Super-Capacitor Assisted Battery System in EV using Quadratic Gain Bidirectional DC-DC Converter

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Super-Capacitor Assisted Battery System in EV using Quadratic Gain Bidirectional DC-DC Converter

Tintu Pious

  1. Tech Power Electronics Scholar, Electrical and Electronics Engineering Department,

    NSS College of Engineering, Palakkad, India.

    Dr. Sheela S

    Professor and HOD, Electrical and Electronics Engineering Department, NSS College of Engineering, Palakkad, India.

    AbstractEnergy storage systems are gaining importance in the current scenario. To improve efficiency, Hybrid Energy Storage Systems (HESS) are the most researched topic nowadays. HESS make use of one or more energy storage devices utilizing the advantage of each device. Battery supercapacitor combination is used in this system. Batteries and supercapacitors require bidirectional converters to charge and discharge according to necessary conditions. The main drawback associated with bidirectional converters are that they require more switching devices to operate thereby increasing the control complexity of the circuit. Here a quadratic gain bidirectional converter is used which has a simpler topology so that only one switch is to be controlled i.e. only one switch is responsible for power flow in Buck and Boost modes.

    KeywordsHybrid Energy storage Systems, Bidirectional Converter, Quadratic gain, Buck mode, Boost mode.

    1. INTRODUCTION

      The usage of fossil fuels results in environmental pollution, the clean energies become very important in the world. In recent years, the renewable energy systems, including photo-voltaic systems, fuel-cell systems, wind- power generating systems, are developed rapidly. Because the renewable systems cannot provide a stable power for user, the renewable energy systems and battery can be utilized for the hybrid power systems. When the renewable energy systems cannot supply enough power for the load, the battery must replenish insufficient power. Whereas the whole power of the renewable energy systems cannot be used completely by the load, the surplus energy can be used to charge the battery.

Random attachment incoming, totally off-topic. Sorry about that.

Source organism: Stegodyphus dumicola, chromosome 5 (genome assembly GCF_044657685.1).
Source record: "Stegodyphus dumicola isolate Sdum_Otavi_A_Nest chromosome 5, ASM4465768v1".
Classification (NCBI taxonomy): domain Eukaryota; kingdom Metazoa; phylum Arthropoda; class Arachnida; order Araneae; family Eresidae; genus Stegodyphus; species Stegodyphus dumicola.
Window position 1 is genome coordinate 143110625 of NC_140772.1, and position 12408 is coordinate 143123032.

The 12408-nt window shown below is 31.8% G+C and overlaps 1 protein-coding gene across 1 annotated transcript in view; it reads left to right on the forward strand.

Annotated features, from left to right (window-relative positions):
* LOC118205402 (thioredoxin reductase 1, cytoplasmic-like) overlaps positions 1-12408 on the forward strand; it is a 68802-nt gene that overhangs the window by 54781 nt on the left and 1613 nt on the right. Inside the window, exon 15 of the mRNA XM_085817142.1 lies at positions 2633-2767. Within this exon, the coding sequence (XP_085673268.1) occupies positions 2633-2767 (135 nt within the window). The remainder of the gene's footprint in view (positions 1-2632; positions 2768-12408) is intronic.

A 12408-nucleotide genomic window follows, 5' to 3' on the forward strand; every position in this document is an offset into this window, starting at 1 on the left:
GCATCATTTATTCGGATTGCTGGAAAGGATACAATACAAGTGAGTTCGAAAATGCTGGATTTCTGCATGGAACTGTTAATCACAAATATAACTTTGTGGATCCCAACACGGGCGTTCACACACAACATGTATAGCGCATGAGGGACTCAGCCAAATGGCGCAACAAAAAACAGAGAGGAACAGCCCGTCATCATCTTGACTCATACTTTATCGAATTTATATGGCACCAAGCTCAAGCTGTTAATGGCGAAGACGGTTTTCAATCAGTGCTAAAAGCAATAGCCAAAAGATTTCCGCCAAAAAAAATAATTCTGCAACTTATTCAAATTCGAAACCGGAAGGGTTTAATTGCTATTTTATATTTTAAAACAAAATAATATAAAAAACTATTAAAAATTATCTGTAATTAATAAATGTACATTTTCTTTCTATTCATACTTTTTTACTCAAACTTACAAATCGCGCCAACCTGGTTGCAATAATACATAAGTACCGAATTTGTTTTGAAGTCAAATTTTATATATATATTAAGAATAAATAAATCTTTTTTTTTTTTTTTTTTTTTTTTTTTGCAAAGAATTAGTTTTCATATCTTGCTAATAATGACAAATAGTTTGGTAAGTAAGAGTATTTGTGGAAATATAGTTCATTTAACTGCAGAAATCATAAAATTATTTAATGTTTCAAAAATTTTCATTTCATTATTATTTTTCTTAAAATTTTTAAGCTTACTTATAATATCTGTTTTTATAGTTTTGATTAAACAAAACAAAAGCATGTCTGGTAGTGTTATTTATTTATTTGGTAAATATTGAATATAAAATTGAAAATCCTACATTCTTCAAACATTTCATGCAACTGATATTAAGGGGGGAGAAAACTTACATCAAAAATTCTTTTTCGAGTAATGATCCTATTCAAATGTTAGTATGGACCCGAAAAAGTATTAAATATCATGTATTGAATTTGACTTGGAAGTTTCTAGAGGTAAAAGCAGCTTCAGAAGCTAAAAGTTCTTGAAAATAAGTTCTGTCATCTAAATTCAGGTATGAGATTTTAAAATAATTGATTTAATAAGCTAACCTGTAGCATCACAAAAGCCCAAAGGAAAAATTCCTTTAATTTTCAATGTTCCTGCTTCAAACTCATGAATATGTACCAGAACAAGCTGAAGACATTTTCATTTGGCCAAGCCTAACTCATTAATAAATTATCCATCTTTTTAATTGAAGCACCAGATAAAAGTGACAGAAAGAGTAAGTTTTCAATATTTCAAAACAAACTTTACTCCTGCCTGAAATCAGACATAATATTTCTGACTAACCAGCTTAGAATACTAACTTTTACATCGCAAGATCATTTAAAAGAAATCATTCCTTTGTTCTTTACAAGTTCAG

Due to floating nature of renewable energy system, they are not suitable for stand-alone applications causing stability issues in power network. Energy storage devices came into picture to overcome the stability issues. The other problem was that the output of renewable energy sources is very low. So they require DC-DC converters with high gain [4]. Conventional ESDs cannot satisfy the load requirements. Afterwards hybrid energy storage devices have emerged to provide overcapacity and to ensure voltage and frequency stability. ESDs are based on supercapacitor or high performance batteries such as Ni-Cd, Ni-Metal Hydride and Lithium Ion batteries. Batteries are characterized by high energy density [13], [14], [17]. Ultracapacitors are undergoing manufacturing improvements so that they can

      compete with batteries in all respects. They are manufactured using Lithium ion technology. Supercapacitors can deliver power for a long interval of time and also have the capability to handle high currents [18]. Bidirectional DC-DC converters can transfer the power between two DC sources in either direction [7]. Non isolated topology is preferred over isolated one because in the former the need for transformer is eliminated. This reduces the cost and bulkiness of the circuit [5]-[12], [15]. There are different topologies available for isolated bidirectional converters based on voltage transfer ratio [19], [20]. Multi input and multi-level DC-DC converter topologies are also available [16]. Quadratic gain bidirectional DC-DC converters have emerged which are widely used for renewable energy hybrid power systems, hybrid electric vehicle energy systems etc. [2], [3]. As the converter has high gain during Buck and Boost modes, a small ultracapacitor is only required eliminating the need of ultracapacitor banks. This helps to achieve a hybrid system in electric vehicle where supercapacitor system can be used as a supplement to the vehicle battery [1].